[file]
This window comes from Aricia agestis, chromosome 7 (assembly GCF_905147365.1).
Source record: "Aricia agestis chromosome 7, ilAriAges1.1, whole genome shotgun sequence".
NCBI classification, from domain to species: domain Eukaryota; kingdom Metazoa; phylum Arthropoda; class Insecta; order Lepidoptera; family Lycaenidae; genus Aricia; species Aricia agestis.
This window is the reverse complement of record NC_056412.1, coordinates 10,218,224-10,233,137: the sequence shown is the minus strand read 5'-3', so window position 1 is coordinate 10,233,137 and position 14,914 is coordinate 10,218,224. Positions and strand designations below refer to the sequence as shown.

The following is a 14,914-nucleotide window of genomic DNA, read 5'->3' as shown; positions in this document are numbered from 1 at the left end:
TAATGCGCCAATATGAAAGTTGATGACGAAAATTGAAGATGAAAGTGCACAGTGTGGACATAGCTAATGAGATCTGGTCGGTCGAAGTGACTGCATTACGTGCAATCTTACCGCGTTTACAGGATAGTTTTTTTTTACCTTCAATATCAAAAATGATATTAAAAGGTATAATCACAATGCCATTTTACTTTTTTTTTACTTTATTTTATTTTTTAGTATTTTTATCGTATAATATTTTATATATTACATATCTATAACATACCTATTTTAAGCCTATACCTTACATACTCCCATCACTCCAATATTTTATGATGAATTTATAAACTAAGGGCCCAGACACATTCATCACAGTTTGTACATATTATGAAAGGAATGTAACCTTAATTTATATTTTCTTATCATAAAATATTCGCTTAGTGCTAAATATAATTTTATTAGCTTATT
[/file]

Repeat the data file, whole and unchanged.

This window comes from Aricia agestis, chromosome 7 (assembly GCF_905147365.1).
Source record: "Aricia agestis chromosome 7, ilAriAges1.1, whole genome shotgun sequence".
NCBI classification, from domain to species: domain Eukaryota; kingdom Metazoa; phylum Arthropoda; class Insecta; order Lepidoptera; family Lycaenidae; genus Aricia; species Aricia agestis.
This window is the reverse complement of record NC_056412.1, coordinates 10,218,224-10,233,137: the sequence shown is the minus strand read 5'-3', so window position 1 is coordinate 10,233,137 and position 14,914 is coordinate 10,218,224. Positions and strand designations below refer to the sequence as shown.

The following is a 14,914-nucleotide window of genomic DNA, read 5'->3' as shown; positions in this document are numbered from 1 at the left end:
TAATGCGCCAATATGAAAGTTGATGACGAAAATTGAAGATGAAAGTGCACAGTGTGGACATAGCTAATGAGATCTGGTCGGTCGAAGTGACTGCATTACGTGCAATCTTACCGCGTTTACAGGATAGTTTTTTTTTACCTTCAATATCAAAAATGATATTAAAAGGTATAATCACAATGCCATTTTACTTTTTTTTTACTTTATTTTATTTTTTAGTATTTTTATCGTATAATATTTTATATATTACATATCTATAACATACCTATTTTAAGCCTATACCTTACATACTCCCATCACTCCAATATTTTATGATGAATTTATAAACTAAGGGCCCAGACACATTCATCACAGTTTGTACATATTATGAAAGGAATGTAACCTTAATTTATATTTTCTTATCATAAAATATTCGCTTAGTGCTAAATATAATTTTATTAGCTTATT